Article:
Progressive political leaders have a special version of the Imposter Syndrome, a set of beliefs in public leaders that they don't deserve the power and authority that they actually have. For progressives, this often stems from a guilty over-identification with the underdog. They react my diminishing their power and status to their own detriment and that of their movement
Common sense says that something becomes addictive because of its intrinsically powerful attraction. Johann Hari and other have shown that this is wrong, and that the context is crucial. By context they mean the history of emotional abuse, neglect, and isolation. Recovery groups, at their best, work because they provide a contradictory context of love and community
The GOP presidential candidates appeal to needs for safety and security through grandiosity and paranoia. Psychologists can help us understand how American Exceptionalism and xenophobia function to counteract feelings of helplessness, hopelessness, isolation, and self-blame, all of which are on the rise. Paranoia and grandiosity are pathological solutions.
Liberals mistakenly believe that people are motivated primarily by narrow economic self-interest. Research and clinical experience shows this belief to be mistaken. Needs for meaning, purpose, community, recognition, and agency are every bit as important as so-called "survival needs" (a la Maslow), and the progressive movement needs to speak to these needs if it is to win.
Paradoxically, people don't cry or get sad during the tragic or tense parts of a movie, TV show, or book. They cry when there is a resolution to the psychically distressing situation. During the tense/tragic scenes, they feel too vulnerable to cry or get emotional. They experience these feelings only when it is safe to do so. Safety makes it possible to lift repressions
The current wave of hostility toward the influx of Central American children has its psychic roots in, first, a need to project unacceptable needs and shameful vulnerabilities onto others who then become the "enemy," and, second, by scapegoating these children, some people feel a momentary sense of community based on an "us-vs-them" or "insider-outsider" experience.
Everyone has had the experience of endless waiting on the phone for help of some kind. Although affecting people in slightly different ways, the universal reaction is helplessness which leads to depression or rage. This reaction mirrors and reinforces other areas of our lives where we are powerless. For extreme conservatives, such feelings get displaced onto government.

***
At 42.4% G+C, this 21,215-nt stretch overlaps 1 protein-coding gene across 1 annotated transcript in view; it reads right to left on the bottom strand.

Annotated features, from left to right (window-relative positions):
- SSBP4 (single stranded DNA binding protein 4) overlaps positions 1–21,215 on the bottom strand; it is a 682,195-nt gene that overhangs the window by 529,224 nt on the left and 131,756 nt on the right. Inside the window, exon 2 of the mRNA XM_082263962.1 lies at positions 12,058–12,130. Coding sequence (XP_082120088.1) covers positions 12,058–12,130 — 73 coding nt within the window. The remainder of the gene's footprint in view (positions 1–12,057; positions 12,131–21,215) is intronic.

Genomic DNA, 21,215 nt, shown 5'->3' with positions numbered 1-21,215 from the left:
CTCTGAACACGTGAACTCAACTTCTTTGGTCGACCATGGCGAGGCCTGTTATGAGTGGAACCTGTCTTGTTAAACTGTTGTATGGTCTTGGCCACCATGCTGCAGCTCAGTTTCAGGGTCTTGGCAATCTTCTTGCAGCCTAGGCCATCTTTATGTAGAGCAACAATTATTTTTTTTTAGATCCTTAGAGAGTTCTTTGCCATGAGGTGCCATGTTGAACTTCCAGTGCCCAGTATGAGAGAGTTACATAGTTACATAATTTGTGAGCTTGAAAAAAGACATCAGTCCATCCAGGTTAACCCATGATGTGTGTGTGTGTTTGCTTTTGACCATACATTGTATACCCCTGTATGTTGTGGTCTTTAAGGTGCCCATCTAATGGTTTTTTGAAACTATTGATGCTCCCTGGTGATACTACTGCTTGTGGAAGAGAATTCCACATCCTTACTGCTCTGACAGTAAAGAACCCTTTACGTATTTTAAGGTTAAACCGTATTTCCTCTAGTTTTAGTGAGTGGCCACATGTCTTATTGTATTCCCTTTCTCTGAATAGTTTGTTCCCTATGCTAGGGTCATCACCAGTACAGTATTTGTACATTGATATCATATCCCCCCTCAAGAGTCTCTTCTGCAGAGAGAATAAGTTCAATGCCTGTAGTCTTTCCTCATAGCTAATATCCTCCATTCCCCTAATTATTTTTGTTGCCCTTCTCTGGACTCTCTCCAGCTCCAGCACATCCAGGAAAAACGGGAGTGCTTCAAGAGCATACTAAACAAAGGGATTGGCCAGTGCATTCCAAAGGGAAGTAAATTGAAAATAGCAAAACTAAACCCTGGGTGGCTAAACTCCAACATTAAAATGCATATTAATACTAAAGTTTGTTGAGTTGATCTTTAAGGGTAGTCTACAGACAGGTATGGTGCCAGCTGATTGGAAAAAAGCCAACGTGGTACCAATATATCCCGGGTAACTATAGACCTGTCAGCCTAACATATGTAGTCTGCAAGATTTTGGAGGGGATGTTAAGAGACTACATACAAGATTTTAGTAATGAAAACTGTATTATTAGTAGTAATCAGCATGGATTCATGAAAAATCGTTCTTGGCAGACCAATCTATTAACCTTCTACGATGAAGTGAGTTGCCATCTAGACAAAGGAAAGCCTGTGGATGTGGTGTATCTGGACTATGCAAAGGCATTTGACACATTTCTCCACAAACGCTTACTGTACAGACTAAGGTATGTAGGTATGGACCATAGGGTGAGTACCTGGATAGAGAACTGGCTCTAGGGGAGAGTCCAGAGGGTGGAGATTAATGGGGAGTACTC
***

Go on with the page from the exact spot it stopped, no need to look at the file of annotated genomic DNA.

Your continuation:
Psychotherapists often apply theories that aren't specific to the client. They are guided by "principles of technique" learned in training and, unfortunately, gloss over the unique needs of clients. There are exceptions to every rule, thereby rendering the rule weak or invalid. The only useful clinical generalization involves creating a safe space unique to each person.
The process by which psychotherapy works is made too complicated. 2 researchers, Joseph Weiss and Harold Sampson, have published research over 50 years, arguing persuasively that people suffer from "pathogenic beliefs" that interfere with normal developmental aims and that the role of the therapist is to provide insight and corrective experiences to cure their suffering.
The coaching profession is now wedded to the false and self-serving notion that it is significantly different from psychotherapy. In order to promote such a belief it has to caricature psychotherapy and hide its own (normal) pecuniary and status-driven self-interest
Most people have health insurance, but progressives focus on those who don't or on the limitations in the plans of those that do. But the people who have insurance suffer in many other ways--e.g. short appointments with busy distracted doctors, indifferent front offices, bureaucracies--all of which diminish health outcomes. We need to put the care back in health care.
The psychotherapy field is a Tower of Babel of multiple professions and schools of thought. Therefore, it's difficult for patients to judge whether they are getting the help they need. Tragically, failures of a therapist are often internalized by patients who feel more hopeless. Five guidelines are presented to help patients evaluate their therapists and their treatment
The narrative arc of Season 1 of the Sopranos amounts to Tony's dawning awareness of the intolerable truth of his mother's hatred. In this, Tony is Everyman. Like all of us, Tony would rather be "a sinner in heaven than a saint in hell;" that is, he'd rather see himself as "bad" rather than face the badness of a parent. When confronted by this in therapy, he explodes.